But, while Sutherland does spend a significant amount of time engaging in the negative, she does not close on a despondent note. Rather through her “right to be remembered,” Sutherland petitions the reader to pull from Black feminists, anthropologists, digital workers, and alternative archivists to challenge the idea of memory itself and how we choose to remember individuals through Western archival practices. Here, the inspiration from individuals like the anthropologist Katherine Dunham and the prolific scholar Sadiyah Hartman is clear as Sutherland directly antagonizes the Western forms of remembrance and calls out its need to collect and catalog as its most natural form of memory. Therefore, Sutherland asks readers to not only challenge the current Western archive but also to peer beyond them, as she believes that by engaging the past in new ways, individuals may begin to answer Ruha Benjamin’s call to “imagine and craft the worlds you cannot live without, just as you dismantle the ones you cannot live within (2019, 14).”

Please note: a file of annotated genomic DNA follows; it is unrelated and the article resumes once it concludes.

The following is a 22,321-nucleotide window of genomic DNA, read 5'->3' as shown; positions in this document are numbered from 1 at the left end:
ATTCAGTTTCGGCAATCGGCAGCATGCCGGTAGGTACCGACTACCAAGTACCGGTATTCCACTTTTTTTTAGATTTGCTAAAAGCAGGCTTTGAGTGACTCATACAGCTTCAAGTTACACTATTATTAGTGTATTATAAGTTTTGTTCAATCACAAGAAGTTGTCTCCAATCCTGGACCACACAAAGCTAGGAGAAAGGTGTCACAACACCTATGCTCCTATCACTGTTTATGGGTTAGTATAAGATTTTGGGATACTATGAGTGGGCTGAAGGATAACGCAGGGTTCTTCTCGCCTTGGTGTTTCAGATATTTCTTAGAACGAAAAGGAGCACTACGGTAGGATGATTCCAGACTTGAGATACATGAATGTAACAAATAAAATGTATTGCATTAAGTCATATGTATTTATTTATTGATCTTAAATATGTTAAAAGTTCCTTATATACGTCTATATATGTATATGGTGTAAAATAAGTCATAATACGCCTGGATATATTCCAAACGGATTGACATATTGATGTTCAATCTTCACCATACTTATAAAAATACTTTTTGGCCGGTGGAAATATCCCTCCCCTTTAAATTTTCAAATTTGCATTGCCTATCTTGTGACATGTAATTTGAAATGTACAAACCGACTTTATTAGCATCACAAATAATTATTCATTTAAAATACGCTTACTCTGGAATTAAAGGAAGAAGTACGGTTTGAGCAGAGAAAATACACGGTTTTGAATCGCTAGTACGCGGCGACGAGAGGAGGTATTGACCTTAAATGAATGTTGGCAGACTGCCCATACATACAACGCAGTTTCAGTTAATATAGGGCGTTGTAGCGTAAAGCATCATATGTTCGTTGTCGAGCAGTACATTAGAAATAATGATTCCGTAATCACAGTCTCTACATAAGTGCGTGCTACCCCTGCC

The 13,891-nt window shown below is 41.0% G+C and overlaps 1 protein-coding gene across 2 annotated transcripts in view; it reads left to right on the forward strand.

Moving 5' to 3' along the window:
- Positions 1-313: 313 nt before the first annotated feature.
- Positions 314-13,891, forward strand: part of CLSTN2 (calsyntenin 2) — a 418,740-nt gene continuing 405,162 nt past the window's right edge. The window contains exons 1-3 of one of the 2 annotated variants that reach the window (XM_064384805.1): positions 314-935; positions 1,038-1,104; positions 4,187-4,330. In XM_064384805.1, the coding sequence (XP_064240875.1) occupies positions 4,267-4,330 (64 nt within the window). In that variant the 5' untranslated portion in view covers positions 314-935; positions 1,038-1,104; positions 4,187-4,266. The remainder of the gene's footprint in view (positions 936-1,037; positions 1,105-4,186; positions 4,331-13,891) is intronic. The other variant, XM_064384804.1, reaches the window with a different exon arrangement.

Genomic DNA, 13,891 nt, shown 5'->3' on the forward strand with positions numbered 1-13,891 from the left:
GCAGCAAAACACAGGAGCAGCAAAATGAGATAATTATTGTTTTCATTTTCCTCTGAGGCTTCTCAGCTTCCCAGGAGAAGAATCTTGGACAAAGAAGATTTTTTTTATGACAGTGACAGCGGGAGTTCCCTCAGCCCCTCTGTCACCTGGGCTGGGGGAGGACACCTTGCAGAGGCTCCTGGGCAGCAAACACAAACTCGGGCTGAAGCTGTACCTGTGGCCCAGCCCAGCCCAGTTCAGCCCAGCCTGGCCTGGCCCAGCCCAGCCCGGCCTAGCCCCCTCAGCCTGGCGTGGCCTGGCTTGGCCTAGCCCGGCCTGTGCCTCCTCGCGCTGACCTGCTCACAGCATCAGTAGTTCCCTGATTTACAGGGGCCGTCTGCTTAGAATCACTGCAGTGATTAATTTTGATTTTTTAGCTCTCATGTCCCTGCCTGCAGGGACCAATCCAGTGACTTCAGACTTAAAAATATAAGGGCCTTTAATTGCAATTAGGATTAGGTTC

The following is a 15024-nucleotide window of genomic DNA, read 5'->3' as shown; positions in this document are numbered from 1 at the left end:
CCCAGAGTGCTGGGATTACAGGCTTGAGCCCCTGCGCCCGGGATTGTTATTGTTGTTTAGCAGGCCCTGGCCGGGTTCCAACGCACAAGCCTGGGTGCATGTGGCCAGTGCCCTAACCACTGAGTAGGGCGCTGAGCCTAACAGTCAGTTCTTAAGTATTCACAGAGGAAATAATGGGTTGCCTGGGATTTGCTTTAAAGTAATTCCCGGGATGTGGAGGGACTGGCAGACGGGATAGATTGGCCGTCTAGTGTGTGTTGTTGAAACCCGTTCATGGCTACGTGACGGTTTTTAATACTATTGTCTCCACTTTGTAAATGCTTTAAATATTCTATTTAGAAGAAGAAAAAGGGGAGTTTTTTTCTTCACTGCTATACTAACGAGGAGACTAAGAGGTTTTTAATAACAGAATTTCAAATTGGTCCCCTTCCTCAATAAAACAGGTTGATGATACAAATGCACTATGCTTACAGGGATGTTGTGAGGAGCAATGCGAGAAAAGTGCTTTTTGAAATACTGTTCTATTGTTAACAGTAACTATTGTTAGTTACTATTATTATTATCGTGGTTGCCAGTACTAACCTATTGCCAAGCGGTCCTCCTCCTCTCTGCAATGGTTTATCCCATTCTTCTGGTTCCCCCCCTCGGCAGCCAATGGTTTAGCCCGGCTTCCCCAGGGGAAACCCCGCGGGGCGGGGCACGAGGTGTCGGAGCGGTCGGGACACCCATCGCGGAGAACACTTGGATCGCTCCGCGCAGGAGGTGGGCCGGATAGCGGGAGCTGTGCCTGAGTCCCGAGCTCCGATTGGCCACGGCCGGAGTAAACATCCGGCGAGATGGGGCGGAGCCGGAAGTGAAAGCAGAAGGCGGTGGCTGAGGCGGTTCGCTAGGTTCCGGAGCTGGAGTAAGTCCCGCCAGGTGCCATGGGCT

This is why Oda’s words were so firmly lodged in my head throughout my read as Sutherland, at every point of her book, questions when a man truly dies and lays bare the ramifications of not engaging with the inquiry. Resurrecting the Black Body should be read by anyone interested in Race and Digital Studies, Medical Anthropology, Archival Studies, or just memory, and benefits from being read in conjunction with that literature. The book builds upon current and past authors like Sofiya Noble, André Brock, and Ruha Benjamin, who have all written manuscripts of their own that are worth reading closely with Sutherland’s work. But the text does stand firmly on its own as she keeps her points concise with cohesive storytelling, which, while not ethnographic, keeps the reader engaged with the core arguments of her work.